Technological advance: Between dream and despair

The celebrated futurologist, Ray Kurzweil, has predicted that by the year 2029 advances in artificial intelligence (AI) would bring us to the point where a $1,000 computing device may be able to replicate the full range of capacities and functioning of the human brain. Thereafter, an exponential increase in AI would begin to take place because theoretically there would be no biological constraint on the augmentation of knowledge through machine learning. Non-biological intelligence will greatly surpass biological intelligence. Mr Kurzweil says that by mid-century we would have reached the point of technological “singularity” when capabilities would multiply billion fold beyond current levels. Even if these predictions are unrealistic, there is little doubt that we have entered an age of accelerating technological advance that is changing our lives in dramatic and unpredictable ways. The gap between technology and human understanding of its nature has never been as wide as it is today. More importantly, political leadership in many countries may be enamoured of digital technologies and adopt digital tools such as  social media to boost their political fortunes. But this is not the same thing as being digitally aware, cognisant of both the “promise and peril” of the new technologies.

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The transatlantic variants

While the Americans and Europeans both call a sport football, they play a very different game. This difference is rooted not only in culture but in the rules of the game that provide rewards for goals, and penalties for breaching allowances. In the case of privacy regulations too, such a marked distinction is visible. With the European General Data Protection Regulation (GDPR) coming into effect on May 25, 2018, the absence of a comparable regulation across the Atlantic poses a question for India: What path should it take? Should it follow the U.S. or Europe? Or, in fact, should India take the lead in this regard?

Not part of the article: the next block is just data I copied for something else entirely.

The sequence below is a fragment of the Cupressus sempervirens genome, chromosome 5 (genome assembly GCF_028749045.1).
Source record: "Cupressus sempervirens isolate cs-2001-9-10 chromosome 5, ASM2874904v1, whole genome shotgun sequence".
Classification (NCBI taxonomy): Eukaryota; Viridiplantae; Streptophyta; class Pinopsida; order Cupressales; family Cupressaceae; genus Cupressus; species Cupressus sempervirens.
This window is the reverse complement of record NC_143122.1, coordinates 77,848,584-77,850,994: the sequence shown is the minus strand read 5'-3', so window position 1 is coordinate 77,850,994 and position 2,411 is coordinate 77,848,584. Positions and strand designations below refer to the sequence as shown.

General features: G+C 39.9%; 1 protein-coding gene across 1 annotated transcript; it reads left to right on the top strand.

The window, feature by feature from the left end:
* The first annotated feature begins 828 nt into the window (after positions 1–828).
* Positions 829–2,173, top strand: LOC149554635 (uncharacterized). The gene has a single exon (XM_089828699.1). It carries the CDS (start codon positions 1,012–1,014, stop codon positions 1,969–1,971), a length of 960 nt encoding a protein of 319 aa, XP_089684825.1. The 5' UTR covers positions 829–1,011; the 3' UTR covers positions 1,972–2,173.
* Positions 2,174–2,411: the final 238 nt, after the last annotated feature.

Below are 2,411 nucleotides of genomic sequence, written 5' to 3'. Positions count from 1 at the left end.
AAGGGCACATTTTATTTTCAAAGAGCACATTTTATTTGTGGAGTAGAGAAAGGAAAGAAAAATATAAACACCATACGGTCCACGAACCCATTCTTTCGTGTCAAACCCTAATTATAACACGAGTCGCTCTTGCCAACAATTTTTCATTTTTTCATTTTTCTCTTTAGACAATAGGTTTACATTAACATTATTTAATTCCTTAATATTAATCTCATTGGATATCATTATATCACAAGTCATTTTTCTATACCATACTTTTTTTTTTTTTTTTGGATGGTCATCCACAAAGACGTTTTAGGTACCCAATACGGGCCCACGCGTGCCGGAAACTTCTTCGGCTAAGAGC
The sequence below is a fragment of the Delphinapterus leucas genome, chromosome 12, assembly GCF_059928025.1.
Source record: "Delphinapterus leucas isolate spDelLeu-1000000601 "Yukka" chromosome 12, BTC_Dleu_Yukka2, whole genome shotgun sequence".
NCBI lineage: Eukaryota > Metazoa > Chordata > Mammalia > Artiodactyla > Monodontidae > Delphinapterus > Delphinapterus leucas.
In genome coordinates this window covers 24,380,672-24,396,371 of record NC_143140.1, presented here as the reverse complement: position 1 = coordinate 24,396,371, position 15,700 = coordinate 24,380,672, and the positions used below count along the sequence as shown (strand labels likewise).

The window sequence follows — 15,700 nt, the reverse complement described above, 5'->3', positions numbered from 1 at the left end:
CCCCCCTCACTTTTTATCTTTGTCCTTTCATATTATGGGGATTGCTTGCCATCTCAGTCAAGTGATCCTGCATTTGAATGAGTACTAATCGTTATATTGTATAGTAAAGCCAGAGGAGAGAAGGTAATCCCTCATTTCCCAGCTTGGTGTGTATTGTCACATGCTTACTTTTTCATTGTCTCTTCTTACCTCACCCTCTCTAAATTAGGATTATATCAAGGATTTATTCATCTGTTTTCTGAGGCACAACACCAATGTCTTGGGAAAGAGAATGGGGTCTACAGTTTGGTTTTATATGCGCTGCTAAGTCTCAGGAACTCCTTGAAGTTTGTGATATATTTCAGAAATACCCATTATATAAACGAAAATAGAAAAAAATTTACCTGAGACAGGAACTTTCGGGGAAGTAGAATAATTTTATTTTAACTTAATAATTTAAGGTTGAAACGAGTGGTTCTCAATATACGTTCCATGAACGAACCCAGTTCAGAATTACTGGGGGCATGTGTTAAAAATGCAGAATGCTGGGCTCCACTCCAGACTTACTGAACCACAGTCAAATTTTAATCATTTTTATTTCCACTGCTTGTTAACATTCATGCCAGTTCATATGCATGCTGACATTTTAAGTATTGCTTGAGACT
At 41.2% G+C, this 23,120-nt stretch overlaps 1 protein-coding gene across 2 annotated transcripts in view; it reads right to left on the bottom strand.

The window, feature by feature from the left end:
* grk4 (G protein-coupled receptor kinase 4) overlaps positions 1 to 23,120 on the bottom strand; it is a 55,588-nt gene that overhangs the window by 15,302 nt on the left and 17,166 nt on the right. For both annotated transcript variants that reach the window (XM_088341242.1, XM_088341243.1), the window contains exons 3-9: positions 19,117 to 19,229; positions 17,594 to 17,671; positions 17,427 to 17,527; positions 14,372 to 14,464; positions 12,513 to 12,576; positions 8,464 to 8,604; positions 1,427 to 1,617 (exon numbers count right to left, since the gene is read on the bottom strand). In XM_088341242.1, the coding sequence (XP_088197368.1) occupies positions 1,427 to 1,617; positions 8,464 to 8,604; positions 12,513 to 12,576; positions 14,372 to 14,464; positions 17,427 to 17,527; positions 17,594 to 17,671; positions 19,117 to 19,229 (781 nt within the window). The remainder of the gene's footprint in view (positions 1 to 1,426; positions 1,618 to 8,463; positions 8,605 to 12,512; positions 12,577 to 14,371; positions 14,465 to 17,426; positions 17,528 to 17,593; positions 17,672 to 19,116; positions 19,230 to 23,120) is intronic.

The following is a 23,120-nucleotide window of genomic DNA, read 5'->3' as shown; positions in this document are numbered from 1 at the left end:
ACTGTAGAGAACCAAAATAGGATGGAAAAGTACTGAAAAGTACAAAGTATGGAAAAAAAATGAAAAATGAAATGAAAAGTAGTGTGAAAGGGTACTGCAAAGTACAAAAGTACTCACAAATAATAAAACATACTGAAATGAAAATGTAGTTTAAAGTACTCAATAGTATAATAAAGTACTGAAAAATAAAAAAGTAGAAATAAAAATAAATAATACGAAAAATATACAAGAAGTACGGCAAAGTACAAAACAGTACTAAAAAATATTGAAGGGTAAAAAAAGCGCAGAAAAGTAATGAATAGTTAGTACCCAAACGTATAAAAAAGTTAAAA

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Architecture for privacy

The debate engendered by the identity project has propelled us from being a predominantly pre-privacy society to one in which privacy protection in digital databases has emerged as a major national concern. The welcome and scholarly Supreme Court judgment on the right to privacy has made it abundantly clear that privacy protection is imperative, and any fatalistic post-privacy world-view is untenable. Informational self-determination and the autonomy of an individual in controlling the usage of personal data have emerged as central themes across the privacy judgment.

This provides us with a unique opportunity to take a fresh look at the design of digital services in India. On the one hand, we should have stricter provisions than the sector-specific standards in the US, where not only are identity theft rates unacceptably high, but also from where some of the world’s largest corporate panopticons like Google and Facebook have grown more or less unchecked.

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The Age of Disruption and The Future of Jobs

The ancient Chinese game GO, which has a very high number of possible moves, was considered almost impossible for a computer to beat humans two years ago. Last year when Alpha GO (a GO program designed by two GO players) beat the best human professional GO Player Lee Sedol in a five game match, by learning from millions of games, it became clear that machine learning has breached even the bastion of strategic thought. Impossible Foods a fourth industrial revolution technology company makes a plant based food that smells, tastes, looks like real meat. It threatens the future of $ 90 billion meat industry. If only 20 % of the world’s population switches from eating real meat to alternative proteins it would free up 12 % of total fresh water, free 400 million hectares of land and 960 megatons of CO2 emission. Both traditional manufacturing and service oriented industries are being disrupted in a manner we have never seen before.

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AI has a gender problem. Here’s what to do about it

Three of the fastest-growing applications of artificial intelligence (AI) today are a manifestation of patriarchal stereotypes – the booming sexbots industry, the proliferation of autonomous weapon systems, and the increasing popularity of mostly female-voiced virtual assistants and carers. The machines of tomorrow are likely to be either misogynistic, violent or servile.

Sophia, the first robot to be granted citizenship, has called for women’s rights in Saudi Arabia and declared her desire to have a child all in the span of one month. Other robots are mere receptacles for abuse.

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Yochai Benkler: An Introduction